Air NZ adopts new technology

Air New Zealand estimates it will save millions in fuel bills and CO2 emissions with new technology fitted to its aircraft.

Performance-enhancing blended winglets will be fitted to its five Boeing 767-300ER aircraft, saving more than $7.5 million in fuel and 16,000 tonnes of CO2 emissions annually.

The 767 fleet operates to Australia, the Pacific Islands and Honolulu.

The winglets, developed by Aviation Partners Boeing, are 3.4m high wing-tip devices which make the aircraft's wing more efficient by reducing the drag near the wing tip. This means the aircraft uses less fuel, and can climb faster.

The Aviation Today website put the cost of fitting winglets to a 767-300ER at US$1.85m ($NZ2.84m).

Air New Zealand will also retrofit Swedish zonal dryers across four of its jet fleets to reduce fuel burn and emissions.

The electrically-powered dryers reduce moisture trapped in the aircraft's insulation. They typically remove around 200kg of water from each aircraft.

Air New Zealand expected the measure to save 1.9 million litres of fuel a year across 42 aircraft, reducing carbon emissions by 4700 tonnes a year.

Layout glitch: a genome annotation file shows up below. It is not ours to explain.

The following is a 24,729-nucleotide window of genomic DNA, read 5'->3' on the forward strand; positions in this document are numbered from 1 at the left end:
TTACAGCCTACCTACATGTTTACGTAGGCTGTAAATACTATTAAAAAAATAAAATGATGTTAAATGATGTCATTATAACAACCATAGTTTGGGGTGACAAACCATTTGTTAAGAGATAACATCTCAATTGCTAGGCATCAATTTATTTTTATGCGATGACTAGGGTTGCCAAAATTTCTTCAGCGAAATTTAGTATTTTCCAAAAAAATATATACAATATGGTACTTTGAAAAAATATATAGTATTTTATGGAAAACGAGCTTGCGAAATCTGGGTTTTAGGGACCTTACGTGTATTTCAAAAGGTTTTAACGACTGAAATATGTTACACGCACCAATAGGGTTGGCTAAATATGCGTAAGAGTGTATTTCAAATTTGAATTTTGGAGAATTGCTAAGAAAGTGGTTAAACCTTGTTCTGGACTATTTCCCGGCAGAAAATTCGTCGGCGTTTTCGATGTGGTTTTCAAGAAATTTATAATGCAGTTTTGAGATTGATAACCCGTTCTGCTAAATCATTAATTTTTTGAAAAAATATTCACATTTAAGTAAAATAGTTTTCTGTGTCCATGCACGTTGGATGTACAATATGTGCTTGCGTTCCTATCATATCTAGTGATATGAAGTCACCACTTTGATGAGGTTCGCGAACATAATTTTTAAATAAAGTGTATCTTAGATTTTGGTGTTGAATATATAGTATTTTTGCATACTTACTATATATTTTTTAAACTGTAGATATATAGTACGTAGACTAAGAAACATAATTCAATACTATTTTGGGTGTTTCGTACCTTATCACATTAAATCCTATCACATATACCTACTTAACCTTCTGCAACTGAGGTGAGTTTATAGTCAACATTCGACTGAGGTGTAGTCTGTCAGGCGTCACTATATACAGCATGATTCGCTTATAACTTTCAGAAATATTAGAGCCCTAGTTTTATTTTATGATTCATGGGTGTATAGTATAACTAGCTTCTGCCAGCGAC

General manager of airline operations David Morgan said that while the winglets were a significant investment, they would provide long-term environmental, performance and commercial benefits for aircraft operating services on longer sectors, he said.

The airline will also consider winglets for some of its other aircraft on long-haul services, such as the Boeing 777-200ERs, as they became available.

Mr Morgan said the zonal dryer technology delivered other benefits which strengthened the business case.

"Reducing fuel burn and emissions got our attention, but reducing moisture also improves the insulation's effectiveness; it results in a healthier cabin environment and reduces the potential for corrosion." He said each passenger exhaled around 100 grams of water an hour and the cold outside temperatures at altitude generated significant condensation, which is retained in the aircraft insulation.

Air New Zealand will install the dryers throughout its Boeing 777, 767, 737 and Airbus A320 fleets.

Other efficiency initiatives that have been adopted by the airline range from reducing weight on the aircraft to more accurate fuel loadings, optimising flight speeds, better use of ground power when aircraft are at the airport gate and improved descent profiles.

The airline is part of a ground-breaking initiative at San Francisco Airport to increase the efficiency of air traffic, which has saved in the first six months an estimated 48,000 litres of fuel and 120 tonnes of CO2 emissions.

Over the four years from 2004 until March 2008, Air New Zealand's initiatives have saved 36.71 million litres of fuel and reduced carbon dioxide emissions by 90,963 tonnes.

The airline is using 36 million litres less fuel on an annual basis delivering a saving of approximately $43m each year.

 

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